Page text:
Sensory garden for pupils – Liverpool Echo.co.uk

A SENSORY garden for pupils with learning difficulties was being opened today by Liverpool’s Lord Mayor.

Cllr Steve Rotheram was visiting Redbridge School, Fazakerley, to view the garden, which is designed to stimulate the senses.

The garden was developed alongside the Liverpool’s Youth Offending Service in Liverpool, which brought a team of young people on reparation orders to work under the guidance of a landscape architect.

Cllr Rotheram said: “This is a wonderful school which always strives to give pupils the best learning experience possible.

SOURCE: Liverpool Echo.co.uk – Sensory garden for pupils 

City may stop urban village

A PROPOSED urban village for up to 10,000 residents in southern Redland Bay is likely to be opposed by the new Redland City Council.

Councillors are considering changes to the city’s 20-year growth plans in the wake of an election that shifted the balance of power to candidates who promised to slow down development.

The State Government, which is ultimately responsible for planning, wants the new council to provide its views on growth by next month

SOURCE: Bayside Bulletin / The Redland Times – City may stop urban village 

An art center worth the climb – The Boston Globe

The Clark is one of the country’s best small art museums, and in Stone Hill Center, which opens today, it has added a wonderful piece of architecture.

The architect is Japan’s Tadao Ando, the 1995 winner of the Pritzker Prize, architecture’s equivalent of the Nobel. Stone Hill houses a mix of uses. The biggest chunk, which isn’t open to the public, is a conservation lab for the restoration of artworks. The lab occupies the lower of the building’s two levels, where it isn’t disturbed by unwanted direct sunlight.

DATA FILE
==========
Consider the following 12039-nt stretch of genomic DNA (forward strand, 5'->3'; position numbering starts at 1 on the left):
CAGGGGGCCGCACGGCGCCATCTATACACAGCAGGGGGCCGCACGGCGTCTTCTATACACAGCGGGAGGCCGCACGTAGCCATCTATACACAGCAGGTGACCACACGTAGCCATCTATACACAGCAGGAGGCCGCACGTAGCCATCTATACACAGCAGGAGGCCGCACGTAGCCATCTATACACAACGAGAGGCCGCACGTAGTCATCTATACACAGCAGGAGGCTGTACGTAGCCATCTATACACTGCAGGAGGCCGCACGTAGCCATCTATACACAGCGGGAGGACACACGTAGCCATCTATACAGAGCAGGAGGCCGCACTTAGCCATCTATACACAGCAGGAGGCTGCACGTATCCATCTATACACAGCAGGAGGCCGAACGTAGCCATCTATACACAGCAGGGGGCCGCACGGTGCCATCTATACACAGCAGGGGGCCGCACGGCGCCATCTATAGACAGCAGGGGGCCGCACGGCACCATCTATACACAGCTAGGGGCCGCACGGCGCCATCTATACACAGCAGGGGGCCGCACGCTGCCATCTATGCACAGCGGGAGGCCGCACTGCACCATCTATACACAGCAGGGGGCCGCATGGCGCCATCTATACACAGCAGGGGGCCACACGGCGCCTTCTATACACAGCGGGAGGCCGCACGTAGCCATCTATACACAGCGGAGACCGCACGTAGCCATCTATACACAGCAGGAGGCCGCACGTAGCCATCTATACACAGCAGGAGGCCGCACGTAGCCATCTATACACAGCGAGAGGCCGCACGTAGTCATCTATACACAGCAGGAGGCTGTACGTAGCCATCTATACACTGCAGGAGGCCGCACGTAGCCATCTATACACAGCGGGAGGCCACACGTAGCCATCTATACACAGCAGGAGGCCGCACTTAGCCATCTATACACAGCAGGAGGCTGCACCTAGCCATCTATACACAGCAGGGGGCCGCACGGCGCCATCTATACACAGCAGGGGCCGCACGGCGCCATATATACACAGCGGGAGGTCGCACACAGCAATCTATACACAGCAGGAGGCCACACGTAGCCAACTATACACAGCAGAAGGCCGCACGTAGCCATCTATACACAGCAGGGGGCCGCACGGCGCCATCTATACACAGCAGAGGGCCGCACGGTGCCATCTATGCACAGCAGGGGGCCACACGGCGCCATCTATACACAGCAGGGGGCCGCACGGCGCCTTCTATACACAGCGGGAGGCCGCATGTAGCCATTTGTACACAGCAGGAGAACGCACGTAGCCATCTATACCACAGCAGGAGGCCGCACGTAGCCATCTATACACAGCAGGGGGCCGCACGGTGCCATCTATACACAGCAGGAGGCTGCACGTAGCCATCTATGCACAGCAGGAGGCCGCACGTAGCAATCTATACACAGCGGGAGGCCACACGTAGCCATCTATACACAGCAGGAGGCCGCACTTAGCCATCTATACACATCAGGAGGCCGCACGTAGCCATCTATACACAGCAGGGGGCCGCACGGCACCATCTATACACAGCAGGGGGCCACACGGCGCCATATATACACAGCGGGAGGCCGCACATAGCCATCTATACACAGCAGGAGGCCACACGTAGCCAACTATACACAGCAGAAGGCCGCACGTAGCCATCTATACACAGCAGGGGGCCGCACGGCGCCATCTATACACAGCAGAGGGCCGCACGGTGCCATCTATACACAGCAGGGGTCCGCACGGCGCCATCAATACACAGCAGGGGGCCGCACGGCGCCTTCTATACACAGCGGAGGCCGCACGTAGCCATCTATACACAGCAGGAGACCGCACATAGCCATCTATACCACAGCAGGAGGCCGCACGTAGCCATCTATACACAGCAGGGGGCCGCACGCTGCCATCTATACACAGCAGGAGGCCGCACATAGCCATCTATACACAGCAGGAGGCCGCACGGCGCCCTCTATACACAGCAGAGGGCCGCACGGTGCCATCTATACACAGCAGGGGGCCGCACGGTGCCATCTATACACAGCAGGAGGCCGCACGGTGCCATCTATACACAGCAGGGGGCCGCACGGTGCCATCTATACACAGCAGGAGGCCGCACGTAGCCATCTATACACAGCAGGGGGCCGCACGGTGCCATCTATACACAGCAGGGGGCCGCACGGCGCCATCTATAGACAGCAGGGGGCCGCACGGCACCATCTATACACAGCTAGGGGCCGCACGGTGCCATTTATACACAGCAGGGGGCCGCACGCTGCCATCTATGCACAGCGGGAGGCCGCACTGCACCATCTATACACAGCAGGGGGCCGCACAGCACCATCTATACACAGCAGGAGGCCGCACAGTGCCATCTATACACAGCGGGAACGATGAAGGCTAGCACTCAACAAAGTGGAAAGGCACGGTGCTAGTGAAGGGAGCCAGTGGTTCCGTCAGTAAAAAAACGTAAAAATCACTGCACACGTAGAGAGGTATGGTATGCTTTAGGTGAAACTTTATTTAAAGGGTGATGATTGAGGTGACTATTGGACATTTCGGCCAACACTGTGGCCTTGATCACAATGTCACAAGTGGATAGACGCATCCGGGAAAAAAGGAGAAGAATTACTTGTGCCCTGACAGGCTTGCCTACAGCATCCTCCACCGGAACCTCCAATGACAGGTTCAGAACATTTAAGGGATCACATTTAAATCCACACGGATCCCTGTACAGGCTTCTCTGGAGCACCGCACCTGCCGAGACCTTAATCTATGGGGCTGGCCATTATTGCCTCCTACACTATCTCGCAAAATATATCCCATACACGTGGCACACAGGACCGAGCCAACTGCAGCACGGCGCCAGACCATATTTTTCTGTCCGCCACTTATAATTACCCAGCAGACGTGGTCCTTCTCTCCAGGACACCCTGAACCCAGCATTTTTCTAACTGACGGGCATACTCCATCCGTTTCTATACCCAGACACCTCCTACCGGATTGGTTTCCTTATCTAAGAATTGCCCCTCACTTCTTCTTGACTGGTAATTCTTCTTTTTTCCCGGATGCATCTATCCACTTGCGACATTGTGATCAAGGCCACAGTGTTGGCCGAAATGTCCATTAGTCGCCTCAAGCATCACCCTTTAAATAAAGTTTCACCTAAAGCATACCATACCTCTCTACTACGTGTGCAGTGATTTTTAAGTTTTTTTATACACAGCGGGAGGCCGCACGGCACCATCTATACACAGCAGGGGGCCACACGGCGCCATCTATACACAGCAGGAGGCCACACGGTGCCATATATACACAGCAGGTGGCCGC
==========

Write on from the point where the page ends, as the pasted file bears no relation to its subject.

Collaborating with Ando from the start was the Boston firm of Reed Hilderbrand, landscape architects. Their work is an essential foil for the architecture. Besides planning the paths and roads, they terraced a slope above Stone Hill into a green parking lot and planted some 300 new trees. Especially successful is the meadow below Stone Hill Center, where the grass is left wild and unmowed. It waves in the wind like an ocean, and the building’s triangular terrace pushes into it like the prow of a ship.

Read more @ the SOURCE: The Boston Globe An art center worth the climb 

Guest column: Don’t expect simple solutions to complexities of flooding – DesMoinesRegister.com | The Des Moines Register

DOUGLAS M. JOHNSTON is chair of the Department of Community and Regional Planning and of the Department of Landscape Architecture at ISU wrote a great article about the Iowa floods*

During and after any catastrophe, many will review the events and ask: Why did it happen and what can be done to prevent it? The ongoing flooding in Iowa is no exception.

…….we often fail to remember is that water flows downhill. It comes from somewhere, and it goes somewhere. Anything we do that affects the flow of water will have an impact further downstream. Prairie and forest are good at capturing rainfall. Tile-drained farm fields, roofs, roads, and parking lots are less so. With fewer wetlands, prairies and forest to slow runoff or prevent it, the same rain event will send more water downstream faster.

Read more @ the SOURCE: DesMoinesRegister.com – Guest column: Don’t expect simple solutions to complexities of flooding – The Des Moines Register.

Permeable hardscapes let the water soak in

San Franciso Chronicle has published a practical artile on permeable pavement – sort of a Sustainable Landscape Design 101

Does your driveway look like a patchwork quilt, with raised and sunken surfaces; chipped, off-color mortar stuffed into jagged cracks; and a generation’s worth of oil, paint and mold stains? Has the time come to replace it? Or, if your driveway is fine, is this the year to install the new patio you’ve been dreaming of, or some garden walkways?

Whether you’re replacing your existing driveway, patio and walks or installing new ones, you have an opportunity to turn them into water management and conservation features by building them so water can drain through them – in landscaping terms, making them “permeable hardscape.”

SOURCE: San Francisco Chronicle (SFgate.com) – Permeable hardscapes let the water soak in.

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